Some industry veterans who attended Aviation Week’s recent Defense Technologies and Requirements (DTAR) conference in Washington must have experienced more than just a mild sense of déjà vu. About 300 attendees heard senior Defense Department officials, such as Pentagon acquisition czar Frank Kendall, discuss the implications of President Obama’s proposed 2013 budget for suppliers.
The presentations were reminiscent of the period just before the start of the Great Consolidation in the early 1990s, when the Soviet Union collapsed. That’s when the captains of aerospace/defense were informed that the inevitable contraction in U.S. military spending would be unable to support all of their businesses, and they might want to consider "getting together."
Faced with the certainty of cuts of $487-billion over the next 10 years and the potential for double that amount, at least theoretically, if sequestration is allowed to kick in January, there was no masking the anxiety that many conference goers showed. To put an exclamation point on the backdrop to DTAR, Kendall stated at the top of the program: “We have no choice but to change the way we do business. Reality is hitting us smack in the face.” As if to drive the point home, he added, “I am desperately hoping sequestration doesn’t happen.”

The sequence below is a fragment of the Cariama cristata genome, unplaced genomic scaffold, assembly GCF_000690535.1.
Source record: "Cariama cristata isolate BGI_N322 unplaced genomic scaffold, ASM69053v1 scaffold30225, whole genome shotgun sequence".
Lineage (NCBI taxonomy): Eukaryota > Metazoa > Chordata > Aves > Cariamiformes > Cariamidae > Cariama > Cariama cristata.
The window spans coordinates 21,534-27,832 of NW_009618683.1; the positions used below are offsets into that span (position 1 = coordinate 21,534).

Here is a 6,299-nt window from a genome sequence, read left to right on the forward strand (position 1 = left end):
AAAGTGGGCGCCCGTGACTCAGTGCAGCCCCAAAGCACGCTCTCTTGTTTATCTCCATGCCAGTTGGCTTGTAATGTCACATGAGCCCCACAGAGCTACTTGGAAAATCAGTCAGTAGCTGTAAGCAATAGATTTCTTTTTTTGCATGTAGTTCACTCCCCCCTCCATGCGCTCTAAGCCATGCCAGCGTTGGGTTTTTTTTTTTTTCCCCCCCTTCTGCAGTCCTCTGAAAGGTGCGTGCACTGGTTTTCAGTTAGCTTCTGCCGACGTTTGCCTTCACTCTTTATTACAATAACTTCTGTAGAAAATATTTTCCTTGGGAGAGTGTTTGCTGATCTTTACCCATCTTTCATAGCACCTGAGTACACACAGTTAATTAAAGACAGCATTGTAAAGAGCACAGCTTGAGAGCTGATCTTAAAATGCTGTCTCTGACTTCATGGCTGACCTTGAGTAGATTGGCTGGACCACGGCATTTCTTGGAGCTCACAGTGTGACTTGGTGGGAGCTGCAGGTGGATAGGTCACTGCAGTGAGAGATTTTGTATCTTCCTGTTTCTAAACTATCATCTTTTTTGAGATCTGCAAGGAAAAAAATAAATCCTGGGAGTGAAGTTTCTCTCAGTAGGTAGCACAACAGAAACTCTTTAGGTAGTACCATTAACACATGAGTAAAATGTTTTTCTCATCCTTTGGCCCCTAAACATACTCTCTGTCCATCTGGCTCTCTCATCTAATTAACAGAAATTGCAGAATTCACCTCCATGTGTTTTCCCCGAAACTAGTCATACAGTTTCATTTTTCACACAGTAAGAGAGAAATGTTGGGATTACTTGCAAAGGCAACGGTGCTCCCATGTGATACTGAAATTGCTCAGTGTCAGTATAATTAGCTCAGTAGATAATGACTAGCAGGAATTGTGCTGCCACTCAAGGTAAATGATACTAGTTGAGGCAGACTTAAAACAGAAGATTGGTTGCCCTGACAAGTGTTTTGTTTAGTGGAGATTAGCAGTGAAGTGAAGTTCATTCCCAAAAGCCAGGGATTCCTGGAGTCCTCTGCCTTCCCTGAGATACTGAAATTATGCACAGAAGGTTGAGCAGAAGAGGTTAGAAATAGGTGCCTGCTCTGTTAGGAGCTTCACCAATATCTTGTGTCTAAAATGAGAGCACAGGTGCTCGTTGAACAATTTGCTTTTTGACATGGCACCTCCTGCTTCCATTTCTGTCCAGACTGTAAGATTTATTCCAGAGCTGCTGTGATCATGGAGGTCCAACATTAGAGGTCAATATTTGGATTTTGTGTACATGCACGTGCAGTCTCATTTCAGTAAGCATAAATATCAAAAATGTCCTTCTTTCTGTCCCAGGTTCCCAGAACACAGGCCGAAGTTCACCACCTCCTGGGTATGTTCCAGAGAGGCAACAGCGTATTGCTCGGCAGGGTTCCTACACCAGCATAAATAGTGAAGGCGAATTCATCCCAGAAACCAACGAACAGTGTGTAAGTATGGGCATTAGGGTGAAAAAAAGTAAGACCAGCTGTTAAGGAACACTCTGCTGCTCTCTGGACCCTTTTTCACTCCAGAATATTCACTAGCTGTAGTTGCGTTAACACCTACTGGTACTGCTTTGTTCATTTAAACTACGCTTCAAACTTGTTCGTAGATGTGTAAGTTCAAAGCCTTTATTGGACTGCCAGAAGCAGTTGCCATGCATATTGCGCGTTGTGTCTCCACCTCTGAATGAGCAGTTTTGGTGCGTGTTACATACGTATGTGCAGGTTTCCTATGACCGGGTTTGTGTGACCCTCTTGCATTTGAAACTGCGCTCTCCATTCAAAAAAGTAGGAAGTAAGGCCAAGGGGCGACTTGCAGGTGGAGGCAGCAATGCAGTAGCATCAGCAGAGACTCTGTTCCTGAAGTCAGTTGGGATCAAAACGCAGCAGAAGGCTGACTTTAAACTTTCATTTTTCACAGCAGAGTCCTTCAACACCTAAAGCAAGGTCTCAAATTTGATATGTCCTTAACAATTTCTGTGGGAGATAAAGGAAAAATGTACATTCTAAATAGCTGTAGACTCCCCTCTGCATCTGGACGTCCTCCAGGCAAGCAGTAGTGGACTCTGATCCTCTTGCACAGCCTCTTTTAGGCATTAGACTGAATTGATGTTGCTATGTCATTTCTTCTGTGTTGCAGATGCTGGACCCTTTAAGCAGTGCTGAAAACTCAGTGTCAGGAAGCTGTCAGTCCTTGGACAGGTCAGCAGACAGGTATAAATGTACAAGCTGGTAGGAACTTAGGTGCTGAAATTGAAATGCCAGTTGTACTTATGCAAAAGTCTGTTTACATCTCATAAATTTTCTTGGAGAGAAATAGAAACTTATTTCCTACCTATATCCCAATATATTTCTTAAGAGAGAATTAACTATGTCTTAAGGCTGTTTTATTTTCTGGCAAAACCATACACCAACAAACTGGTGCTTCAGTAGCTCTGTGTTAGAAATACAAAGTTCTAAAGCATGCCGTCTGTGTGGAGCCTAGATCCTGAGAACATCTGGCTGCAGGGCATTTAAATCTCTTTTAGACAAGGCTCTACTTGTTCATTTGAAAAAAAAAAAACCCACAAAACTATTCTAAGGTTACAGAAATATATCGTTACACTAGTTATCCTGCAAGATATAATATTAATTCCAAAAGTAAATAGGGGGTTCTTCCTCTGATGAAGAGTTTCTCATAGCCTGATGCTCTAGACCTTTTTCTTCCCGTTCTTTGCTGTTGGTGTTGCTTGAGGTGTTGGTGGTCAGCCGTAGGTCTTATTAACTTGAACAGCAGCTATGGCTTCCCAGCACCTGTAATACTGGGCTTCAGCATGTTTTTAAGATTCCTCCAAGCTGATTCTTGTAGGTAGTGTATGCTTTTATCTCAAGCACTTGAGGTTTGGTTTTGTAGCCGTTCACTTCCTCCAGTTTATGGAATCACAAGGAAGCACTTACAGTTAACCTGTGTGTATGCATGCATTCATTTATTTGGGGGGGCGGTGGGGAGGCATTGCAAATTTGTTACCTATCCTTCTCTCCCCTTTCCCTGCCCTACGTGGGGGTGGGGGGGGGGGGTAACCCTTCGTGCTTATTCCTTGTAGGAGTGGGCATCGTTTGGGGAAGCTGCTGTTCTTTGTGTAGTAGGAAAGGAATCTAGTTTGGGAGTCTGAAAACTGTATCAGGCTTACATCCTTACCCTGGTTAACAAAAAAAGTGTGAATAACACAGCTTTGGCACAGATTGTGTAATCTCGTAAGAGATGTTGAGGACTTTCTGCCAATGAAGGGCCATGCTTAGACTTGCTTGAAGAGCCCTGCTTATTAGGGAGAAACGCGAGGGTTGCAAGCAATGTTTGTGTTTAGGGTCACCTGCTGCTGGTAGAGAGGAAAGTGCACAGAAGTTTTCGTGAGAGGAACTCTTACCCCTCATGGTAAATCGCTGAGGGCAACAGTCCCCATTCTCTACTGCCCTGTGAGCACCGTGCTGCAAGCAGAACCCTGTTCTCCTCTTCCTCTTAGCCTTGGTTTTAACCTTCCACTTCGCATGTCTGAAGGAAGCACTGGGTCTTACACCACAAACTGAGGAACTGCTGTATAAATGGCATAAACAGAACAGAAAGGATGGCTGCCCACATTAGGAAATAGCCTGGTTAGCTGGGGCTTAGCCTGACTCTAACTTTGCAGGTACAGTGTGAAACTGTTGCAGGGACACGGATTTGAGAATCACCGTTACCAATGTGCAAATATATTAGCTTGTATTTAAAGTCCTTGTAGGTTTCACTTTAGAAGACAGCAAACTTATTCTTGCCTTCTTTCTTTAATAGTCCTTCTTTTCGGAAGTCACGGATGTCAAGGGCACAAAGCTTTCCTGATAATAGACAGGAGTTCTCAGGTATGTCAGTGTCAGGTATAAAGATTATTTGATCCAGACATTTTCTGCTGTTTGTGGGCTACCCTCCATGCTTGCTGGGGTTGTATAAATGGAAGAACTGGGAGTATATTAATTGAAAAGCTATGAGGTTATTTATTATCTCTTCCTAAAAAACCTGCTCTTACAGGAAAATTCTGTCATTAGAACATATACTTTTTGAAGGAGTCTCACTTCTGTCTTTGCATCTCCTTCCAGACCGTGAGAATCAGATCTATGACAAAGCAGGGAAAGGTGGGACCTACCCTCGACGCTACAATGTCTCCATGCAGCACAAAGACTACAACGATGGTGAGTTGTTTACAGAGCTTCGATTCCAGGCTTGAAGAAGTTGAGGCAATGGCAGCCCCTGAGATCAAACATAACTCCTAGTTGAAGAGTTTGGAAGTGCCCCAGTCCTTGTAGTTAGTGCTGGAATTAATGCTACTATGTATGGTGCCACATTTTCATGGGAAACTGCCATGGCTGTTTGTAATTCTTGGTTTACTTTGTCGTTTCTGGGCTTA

So do we. But there is at least a 50-50 chance that the automatic cuts that sequestration will trigger will be allowed to take effect, at least initially. Personally, I believe the smart money will be on the likelihood that more rational heads will prevail and the defense enterprise will be spared an additional half a billion dollars in additional cuts.
That is not to say industry should not take Kendall at his word—the Defense Department really is at the point where they need to change the way it does business. And the same goes for defense contractors. If both sides fail to manage the drawdown that is coming—and that includes working closer together than they ever had—the experience could turn out to be even more painful than what the industry endured through the 1990s.